Sales Glossary of Property Terms - Jargon used in the UK
you are buying or selling a property your Solicitor / conveyancer / will quite
often refer to certain Terms / Jargon. The following is an alphabetical list used
in the UK Property market.
The document that you will need to sign and return to a lender if you wish to
accept the lender's mortgage offer.
Covenant: This is a planning condition that permits the erection of a residential
dwelling providing it is occupied by a person employed or associated with working
on the land. Properties subjected to such a covenant are effectively "blighted"
by this stipulation and values are relatively low because they cannot be sold
to anyone who fails to meet the condition imposed, unless the planning authorities
agree to lift the covenant.
The term by which a potential purchaser is often referred to by estate agents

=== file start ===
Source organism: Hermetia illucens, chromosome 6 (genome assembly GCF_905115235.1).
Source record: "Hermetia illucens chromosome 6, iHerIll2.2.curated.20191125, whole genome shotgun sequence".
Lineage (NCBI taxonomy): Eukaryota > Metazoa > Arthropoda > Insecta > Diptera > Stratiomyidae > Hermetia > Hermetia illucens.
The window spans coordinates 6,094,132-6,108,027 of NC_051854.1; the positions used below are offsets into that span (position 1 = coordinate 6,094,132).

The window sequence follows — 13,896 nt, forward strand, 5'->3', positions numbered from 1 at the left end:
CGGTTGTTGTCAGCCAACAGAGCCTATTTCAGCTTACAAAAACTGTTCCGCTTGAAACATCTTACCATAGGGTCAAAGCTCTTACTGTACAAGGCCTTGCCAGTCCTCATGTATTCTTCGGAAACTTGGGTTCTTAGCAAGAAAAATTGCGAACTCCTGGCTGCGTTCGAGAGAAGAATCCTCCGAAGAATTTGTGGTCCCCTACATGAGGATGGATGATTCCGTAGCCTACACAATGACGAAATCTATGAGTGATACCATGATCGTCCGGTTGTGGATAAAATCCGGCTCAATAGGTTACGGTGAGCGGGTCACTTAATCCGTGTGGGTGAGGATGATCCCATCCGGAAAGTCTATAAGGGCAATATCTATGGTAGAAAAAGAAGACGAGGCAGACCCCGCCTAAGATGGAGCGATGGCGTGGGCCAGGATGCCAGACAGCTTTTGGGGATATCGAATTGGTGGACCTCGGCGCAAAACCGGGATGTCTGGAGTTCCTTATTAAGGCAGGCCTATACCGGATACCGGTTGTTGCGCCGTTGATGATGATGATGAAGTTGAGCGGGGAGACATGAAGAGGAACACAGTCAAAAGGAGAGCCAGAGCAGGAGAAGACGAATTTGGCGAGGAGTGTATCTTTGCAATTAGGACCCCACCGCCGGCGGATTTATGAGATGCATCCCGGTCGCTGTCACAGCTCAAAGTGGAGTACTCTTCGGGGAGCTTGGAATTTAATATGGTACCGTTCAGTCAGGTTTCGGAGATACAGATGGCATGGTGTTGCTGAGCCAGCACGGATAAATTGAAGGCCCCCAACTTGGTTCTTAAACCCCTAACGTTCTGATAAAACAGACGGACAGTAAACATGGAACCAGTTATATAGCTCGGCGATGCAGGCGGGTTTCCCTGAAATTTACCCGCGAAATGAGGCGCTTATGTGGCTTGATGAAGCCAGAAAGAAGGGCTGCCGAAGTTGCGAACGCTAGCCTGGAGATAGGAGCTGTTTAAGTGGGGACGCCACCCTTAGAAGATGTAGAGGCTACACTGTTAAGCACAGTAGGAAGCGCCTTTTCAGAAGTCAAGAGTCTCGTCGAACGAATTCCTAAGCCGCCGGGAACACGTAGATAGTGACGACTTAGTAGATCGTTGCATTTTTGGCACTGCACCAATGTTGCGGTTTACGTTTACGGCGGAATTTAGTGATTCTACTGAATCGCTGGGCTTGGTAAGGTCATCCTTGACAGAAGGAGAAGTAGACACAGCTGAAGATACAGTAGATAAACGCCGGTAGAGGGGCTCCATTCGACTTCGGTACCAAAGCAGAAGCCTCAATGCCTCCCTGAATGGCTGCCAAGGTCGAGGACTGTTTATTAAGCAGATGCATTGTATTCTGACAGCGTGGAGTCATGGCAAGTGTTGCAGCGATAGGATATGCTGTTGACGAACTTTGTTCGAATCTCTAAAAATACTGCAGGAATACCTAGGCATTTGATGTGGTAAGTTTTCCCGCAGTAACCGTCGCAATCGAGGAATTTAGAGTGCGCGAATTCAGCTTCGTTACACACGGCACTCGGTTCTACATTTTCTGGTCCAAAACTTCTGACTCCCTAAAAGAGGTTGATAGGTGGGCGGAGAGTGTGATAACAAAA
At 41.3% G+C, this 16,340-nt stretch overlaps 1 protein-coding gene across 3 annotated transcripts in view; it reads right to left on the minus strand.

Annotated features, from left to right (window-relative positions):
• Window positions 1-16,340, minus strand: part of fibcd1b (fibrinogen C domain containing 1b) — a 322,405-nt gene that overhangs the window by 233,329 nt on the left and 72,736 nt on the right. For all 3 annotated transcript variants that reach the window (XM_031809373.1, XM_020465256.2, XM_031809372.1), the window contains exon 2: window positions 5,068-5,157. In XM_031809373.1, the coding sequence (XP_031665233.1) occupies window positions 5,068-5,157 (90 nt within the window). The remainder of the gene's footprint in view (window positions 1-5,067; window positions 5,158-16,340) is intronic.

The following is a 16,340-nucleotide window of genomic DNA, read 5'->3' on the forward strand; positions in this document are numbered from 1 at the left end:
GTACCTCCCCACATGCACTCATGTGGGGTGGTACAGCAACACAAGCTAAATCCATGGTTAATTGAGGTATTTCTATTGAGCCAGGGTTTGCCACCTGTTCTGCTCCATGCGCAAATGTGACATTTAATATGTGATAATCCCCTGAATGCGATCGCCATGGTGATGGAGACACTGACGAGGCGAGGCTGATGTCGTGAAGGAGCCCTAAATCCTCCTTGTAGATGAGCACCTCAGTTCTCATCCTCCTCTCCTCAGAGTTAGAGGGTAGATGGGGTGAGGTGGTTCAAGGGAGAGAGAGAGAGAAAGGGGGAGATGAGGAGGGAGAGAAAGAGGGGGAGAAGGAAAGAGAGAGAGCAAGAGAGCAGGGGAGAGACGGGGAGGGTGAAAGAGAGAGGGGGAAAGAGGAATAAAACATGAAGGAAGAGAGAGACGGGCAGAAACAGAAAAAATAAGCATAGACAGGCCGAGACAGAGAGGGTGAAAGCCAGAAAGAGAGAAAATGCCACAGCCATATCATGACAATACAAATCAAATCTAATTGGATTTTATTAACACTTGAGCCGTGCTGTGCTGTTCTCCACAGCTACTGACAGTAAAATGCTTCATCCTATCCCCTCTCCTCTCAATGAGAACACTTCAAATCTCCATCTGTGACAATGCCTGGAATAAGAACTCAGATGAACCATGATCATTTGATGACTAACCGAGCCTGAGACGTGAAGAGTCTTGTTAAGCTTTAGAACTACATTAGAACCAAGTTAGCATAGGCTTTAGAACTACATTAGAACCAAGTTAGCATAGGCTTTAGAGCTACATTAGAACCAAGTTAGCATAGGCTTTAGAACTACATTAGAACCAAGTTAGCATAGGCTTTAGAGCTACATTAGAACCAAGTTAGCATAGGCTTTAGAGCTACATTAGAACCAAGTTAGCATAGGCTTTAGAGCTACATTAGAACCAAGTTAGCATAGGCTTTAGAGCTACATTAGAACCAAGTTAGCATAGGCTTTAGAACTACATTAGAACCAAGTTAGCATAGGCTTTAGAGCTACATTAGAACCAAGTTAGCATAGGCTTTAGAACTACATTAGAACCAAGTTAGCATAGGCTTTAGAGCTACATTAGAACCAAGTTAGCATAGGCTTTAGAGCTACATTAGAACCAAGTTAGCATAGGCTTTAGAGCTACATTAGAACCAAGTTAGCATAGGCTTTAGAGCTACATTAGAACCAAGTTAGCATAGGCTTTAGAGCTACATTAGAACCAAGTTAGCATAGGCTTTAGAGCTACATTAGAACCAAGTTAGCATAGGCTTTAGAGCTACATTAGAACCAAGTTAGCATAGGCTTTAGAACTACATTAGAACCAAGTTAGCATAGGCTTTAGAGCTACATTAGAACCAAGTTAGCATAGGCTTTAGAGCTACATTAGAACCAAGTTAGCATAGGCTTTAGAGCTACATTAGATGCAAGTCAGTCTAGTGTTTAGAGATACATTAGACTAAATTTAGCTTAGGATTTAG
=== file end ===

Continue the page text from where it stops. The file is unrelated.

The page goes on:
A means of selling a property whereby it is listed at an auction and if the property
does not reach the reserve price then it is not sold. If it does then the auctioneer's
hammer falls that represents an exchange of contracts and the successful bidder
is legally obliged to pay a 10% deposit and sign a memorandum of sale before leaving
the auction. Usually completion takes places 28 days later and the buyer cannot
re-negotiate any of the stipulated terms and buys the property "as seen". Structural
surveys and searches would have to be made in advance by a bidder.
Owner: Person owning land and entitled to it for his own benefit. Not, for
instance, a trust that holds the land for the benefit of another.
Finance: A purchaser under certain circumstances may wish to complete the
purchase of a property whilst still offering his own for sale. Lenders will advise
as to whether the necessary temporary finance can be made available and the purchase
can go ahead earlier. Some people use this means for a few days to enable them
to move from property a to property b over a couple of days.
Caution: Entries on the land register protecting the interests of a third